that's the right thing to do, toneman. Let the blade do the work.
Quote

When I was a newbie, 25+ years ago, patience was NOT in my vocabulary. I had my Father to contend w/as a dispatcher & he owned the trucks, we had 10 trucks on the road, 3 of us knew how to count above 10.(the # of gears in the other trucks) drivers who were english, but couldn't follow written instructions in english, couldn't read a map, be on time, had mad farmers barkin' at us constantly! Stress was HIGH, home time was short, & my attitude sucked! i came in off the truck one saturday evening, & my loving bride proceeded to tell me how i looked like hell after just walkin' in the door. Yea, I missed her, too. She loaded me in the pick up & hauled me to the ER. The Sawbones looked me over, he told me if I didn't quit eatin', sleepin', thinkin', & drinkin' trucks, they were goin' to drop me in a deep hole, & damn soon! About that time, my bride jumps up & says "you need a hobby!" The look on my face must've been to die for because they all looked at me and laughed!

The next weekend I was home, my bride had things lined out to go look at wood working tools. And, a single speed scroll saw, ras, & a few other things is what I started with. I cannot begin to tell ya how many books i read on the scroll saw, ras, & router. I was determined to show my bride I could bring light to her act of brilliance. I made who knows how many semi loads of customized firewood before I actually attempted my first project. But the point of all this is that the saw taught me to slow down, relax, & focus, which I'd never done before!!! Slow done in our business was goin' against the grain of things, which created huge waves!

By the time I wore out that single speed Craftsman, I was learning different blades, different woods, & doin' projects. PATIENCE is the key to scrollin', toneman. I still have that ol' saw in the basement, plus five more I've added to the shop since. It is in pieces on account of I'm not able to locate parts for it. But in the last 25+ years, I've perfected the scroll saw, sell my products all over the country. But it taught me a hard lesson not only with the saw, but with life, too. The more you try to push & rush thru a project, you'll just break blades, screw up the project, & say words what ain't proper around womenfolk. It also taught me to slow down enough to think things thru before I start any project. Look it over & study it. Think about the different size blades you're goin' to need in various places in the project, & have them at ready when you get to that point. Just slow down & let the blade & saw do it's job, brother! You'll feel better.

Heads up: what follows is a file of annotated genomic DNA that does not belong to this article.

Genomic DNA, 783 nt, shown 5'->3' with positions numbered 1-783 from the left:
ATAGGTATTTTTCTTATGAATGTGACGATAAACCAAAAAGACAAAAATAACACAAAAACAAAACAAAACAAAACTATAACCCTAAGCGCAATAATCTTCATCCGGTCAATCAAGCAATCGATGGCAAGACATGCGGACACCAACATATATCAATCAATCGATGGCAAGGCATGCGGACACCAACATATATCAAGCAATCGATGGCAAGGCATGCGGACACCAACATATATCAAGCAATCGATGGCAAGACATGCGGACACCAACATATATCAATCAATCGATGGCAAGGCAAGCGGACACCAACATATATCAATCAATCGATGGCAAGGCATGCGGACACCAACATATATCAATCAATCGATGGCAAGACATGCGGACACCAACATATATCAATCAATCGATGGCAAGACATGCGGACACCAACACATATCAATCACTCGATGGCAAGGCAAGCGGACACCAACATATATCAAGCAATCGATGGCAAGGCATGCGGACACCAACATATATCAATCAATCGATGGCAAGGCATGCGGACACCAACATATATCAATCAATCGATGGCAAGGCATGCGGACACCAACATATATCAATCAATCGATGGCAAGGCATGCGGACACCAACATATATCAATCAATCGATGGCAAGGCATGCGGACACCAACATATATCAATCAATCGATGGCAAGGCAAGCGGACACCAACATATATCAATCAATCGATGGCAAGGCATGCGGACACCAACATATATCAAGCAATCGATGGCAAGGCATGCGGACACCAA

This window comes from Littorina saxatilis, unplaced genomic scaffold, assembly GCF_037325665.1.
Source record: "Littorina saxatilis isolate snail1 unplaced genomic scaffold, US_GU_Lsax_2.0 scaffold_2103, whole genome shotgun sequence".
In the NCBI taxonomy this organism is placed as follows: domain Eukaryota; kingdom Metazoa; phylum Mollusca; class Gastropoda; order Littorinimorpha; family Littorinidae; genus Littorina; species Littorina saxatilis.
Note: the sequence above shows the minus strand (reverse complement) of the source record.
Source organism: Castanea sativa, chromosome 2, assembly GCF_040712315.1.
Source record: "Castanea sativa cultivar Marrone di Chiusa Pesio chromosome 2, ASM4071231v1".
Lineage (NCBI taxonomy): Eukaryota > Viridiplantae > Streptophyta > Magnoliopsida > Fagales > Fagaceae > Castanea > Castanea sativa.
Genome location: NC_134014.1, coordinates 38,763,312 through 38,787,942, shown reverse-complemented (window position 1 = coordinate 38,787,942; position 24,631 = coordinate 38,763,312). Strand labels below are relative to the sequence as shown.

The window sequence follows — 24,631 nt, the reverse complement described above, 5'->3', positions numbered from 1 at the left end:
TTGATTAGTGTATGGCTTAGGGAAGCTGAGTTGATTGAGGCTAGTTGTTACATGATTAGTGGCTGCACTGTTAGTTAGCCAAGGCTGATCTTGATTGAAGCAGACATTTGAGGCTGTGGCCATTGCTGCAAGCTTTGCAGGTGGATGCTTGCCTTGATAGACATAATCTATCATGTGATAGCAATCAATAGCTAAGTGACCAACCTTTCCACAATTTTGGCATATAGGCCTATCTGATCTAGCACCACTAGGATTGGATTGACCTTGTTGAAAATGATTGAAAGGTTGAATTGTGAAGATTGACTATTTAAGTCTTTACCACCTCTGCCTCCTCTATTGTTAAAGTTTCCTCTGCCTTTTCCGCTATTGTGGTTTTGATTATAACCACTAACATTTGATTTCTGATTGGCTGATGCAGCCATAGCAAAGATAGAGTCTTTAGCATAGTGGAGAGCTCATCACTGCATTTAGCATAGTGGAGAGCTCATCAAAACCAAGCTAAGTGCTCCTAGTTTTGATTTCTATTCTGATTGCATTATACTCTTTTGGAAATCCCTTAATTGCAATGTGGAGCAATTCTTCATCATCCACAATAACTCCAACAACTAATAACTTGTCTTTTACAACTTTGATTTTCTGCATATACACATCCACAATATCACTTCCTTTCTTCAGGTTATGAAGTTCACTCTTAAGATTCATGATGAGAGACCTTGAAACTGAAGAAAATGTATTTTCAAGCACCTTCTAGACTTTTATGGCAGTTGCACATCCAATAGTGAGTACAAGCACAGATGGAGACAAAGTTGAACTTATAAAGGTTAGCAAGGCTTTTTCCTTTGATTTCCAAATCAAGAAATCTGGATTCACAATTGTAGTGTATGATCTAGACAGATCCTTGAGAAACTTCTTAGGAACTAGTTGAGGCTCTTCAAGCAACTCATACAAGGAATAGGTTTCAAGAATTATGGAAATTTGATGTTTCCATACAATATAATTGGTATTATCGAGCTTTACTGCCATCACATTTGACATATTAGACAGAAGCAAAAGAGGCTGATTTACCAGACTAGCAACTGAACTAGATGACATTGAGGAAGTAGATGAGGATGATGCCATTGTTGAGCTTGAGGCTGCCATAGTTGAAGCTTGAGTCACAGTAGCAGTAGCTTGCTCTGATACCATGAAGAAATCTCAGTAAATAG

my apologies for the lengthy "rant," but sometimes it takes me awhile to get at what I'm tryin' to say. keep makin' sawdust, & enjoy the time you've got with your saw. Brad.
« Last Edit: July 02, 2017, 08:39:09 AM by sawdust703 »
Sawdust

Offline sawdust703

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Re: Blades
« Reply #11 on: July 16, 2017, 05:42:38 AM »
its kinda odd in a way maybe, but, I was sittin' at the saw yesterday, & this thread came to mind. I was cuttin' out some places that had a fair amount of detail, & was using a #5 skip tooth. the project is in 1/2" oak. I don't normally use that aggressive of a  blade, but the places I was cuttin' had room to turn & I could get thru the project a little quicker. Then I got into some spots where the skip tooth wouldn't dance the dance, so I went to a #5 polar blade. And it does exactly what I need it to do, makes the curves ok. So far the project looks great!

I got to thinkin' a little bit about this thread some more as I kept cuttin'. I think, or feel like this is where alot of scrollers get in a bind. Maybe I'm wrong, but especially the newbies tryin' to learn this hobby. You can use say a #5 skip tooth blade on your project, but you're just not gettin' the results you want. Or you're not able to make the turns w/the skip tooth. The reason I found is the the kerf is to wide on the skip tooth blade, & if you don't have the ability to make adjustments to the saw so it will cut a sharper turn, what next?

You can still make those sharp turns, but use a smaller kerf blade, & slow your blade speed down a little. If you take a look at the #5 skip tooth & the #5 polar blade, you'll notice a difference in the width of the blade. That's the size of kerf it will cut. With a polar blade of any size, you can turn sharper & cleaner, & make a more thorough cut in your project.

Every blade has it's place, don't misunderstand, but if you're dealin' with alot of detail, & you're not havin' much luck w/a skip tooth, try a polar blade of the same size on the detail. A polar blade is a good choice for that situation. Just somethin' I was thinkin' about. Most experienced scrollers know this, but newbies don't, & sometimes a little clarification, for what it's worth, helps out. Just a thought. brad.
Sawdust

Offline dchishol

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Re: Blades
« Reply #12 on: July 18, 2017, 08:43:42 PM »
Hi: I haven't been here for a while and am pleasantly surprised that you are still interested in this question. Thanks for the input. I'm still learningand trying to improve my work. here is a sample.